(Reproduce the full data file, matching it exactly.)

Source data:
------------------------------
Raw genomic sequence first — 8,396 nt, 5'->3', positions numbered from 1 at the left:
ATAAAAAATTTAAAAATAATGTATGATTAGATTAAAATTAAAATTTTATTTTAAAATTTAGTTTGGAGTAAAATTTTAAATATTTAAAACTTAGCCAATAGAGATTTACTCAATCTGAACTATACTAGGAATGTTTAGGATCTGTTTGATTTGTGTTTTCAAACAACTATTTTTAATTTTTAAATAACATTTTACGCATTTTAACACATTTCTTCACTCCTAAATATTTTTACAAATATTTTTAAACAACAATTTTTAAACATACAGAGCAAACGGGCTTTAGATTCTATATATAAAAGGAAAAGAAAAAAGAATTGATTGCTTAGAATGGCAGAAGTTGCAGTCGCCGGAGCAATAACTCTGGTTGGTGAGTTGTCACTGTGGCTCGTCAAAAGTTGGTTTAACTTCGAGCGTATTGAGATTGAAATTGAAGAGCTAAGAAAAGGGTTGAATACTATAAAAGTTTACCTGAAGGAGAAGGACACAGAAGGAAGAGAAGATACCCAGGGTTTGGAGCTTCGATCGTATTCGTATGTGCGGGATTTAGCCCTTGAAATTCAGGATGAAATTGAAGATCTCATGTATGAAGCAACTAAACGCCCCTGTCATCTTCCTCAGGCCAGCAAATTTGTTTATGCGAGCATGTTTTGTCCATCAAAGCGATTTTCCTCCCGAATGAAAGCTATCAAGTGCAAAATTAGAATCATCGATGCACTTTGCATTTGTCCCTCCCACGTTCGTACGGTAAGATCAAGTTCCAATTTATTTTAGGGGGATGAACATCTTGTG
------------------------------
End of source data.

Raw genomic sequence first — 8,396 nt, 5'->3', positions numbered from 1 at the left:
ATAAAAAATTTAAAAATAATGTATGATTAGATTAAAATTAAAATTTTATTTTAAAATTTAGTTTGGAGTAAAATTTTAAATATTTAAAACTTAGCCAATAGAGATTTACTCAATCTGAACTATACTAGGAATGTTTAGGATCTGTTTGATTTGTGTTTTCAAACAACTATTTTTAATTTTTAAATAACATTTTACGCATTTTAACACATTTCTTCACTCCTAAATATTTTTACAAATATTTTTAAACAACAATTTTTAAACATACAGAGCAAACGGGCTTTAGATTCTATATATAAAAGGAAAAGAAAAAAGAATTGATTGCTTAGAATGGCAGAAGTTGCAGTCGCCGGAGCAATAACTCTGGTTGGTGAGTTGTCACTGTGGCTCGTCAAAAGTTGGTTTAACTTCGAGCGTATTGAGATTGAAATTGAAGAGCTAAGAAAAGGGTTGAATACTATAAAAGTTTACCTGAAGGAGAAGGACACAGAAGGAAGAGAAGATACCCAGGGTTTGGAGCTTCGATCGTATTCGTATGTGCGGGATTTAGCCCTTGAAATTCAGGATGAAATTGAAGATCTCATGTATGAAGCAACTAAACGCCCCTGTCATCTTCCTCAGGCCAGCAAATTTGTTTATGCGAGCATGTTTTGTCCATCAAAGCGATTTTCCTCCCGAATGAAAGCTATCAAGTGCAAAATTAGAATCATCGATGCACTTTGCATTTGTCCCTCCCACGTTCGTACGGTAAGATCAAGTTCCAATTTATTTTAGGGGGATGAACATCTTGTG